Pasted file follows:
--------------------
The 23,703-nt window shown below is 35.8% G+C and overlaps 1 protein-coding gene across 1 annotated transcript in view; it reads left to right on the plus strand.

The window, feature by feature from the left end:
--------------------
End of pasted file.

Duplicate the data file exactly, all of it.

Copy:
The 23,703-nt window shown below is 35.8% G+C and overlaps 1 protein-coding gene across 1 annotated transcript in view; it reads left to right on the plus strand.

The window, feature by feature from the left end: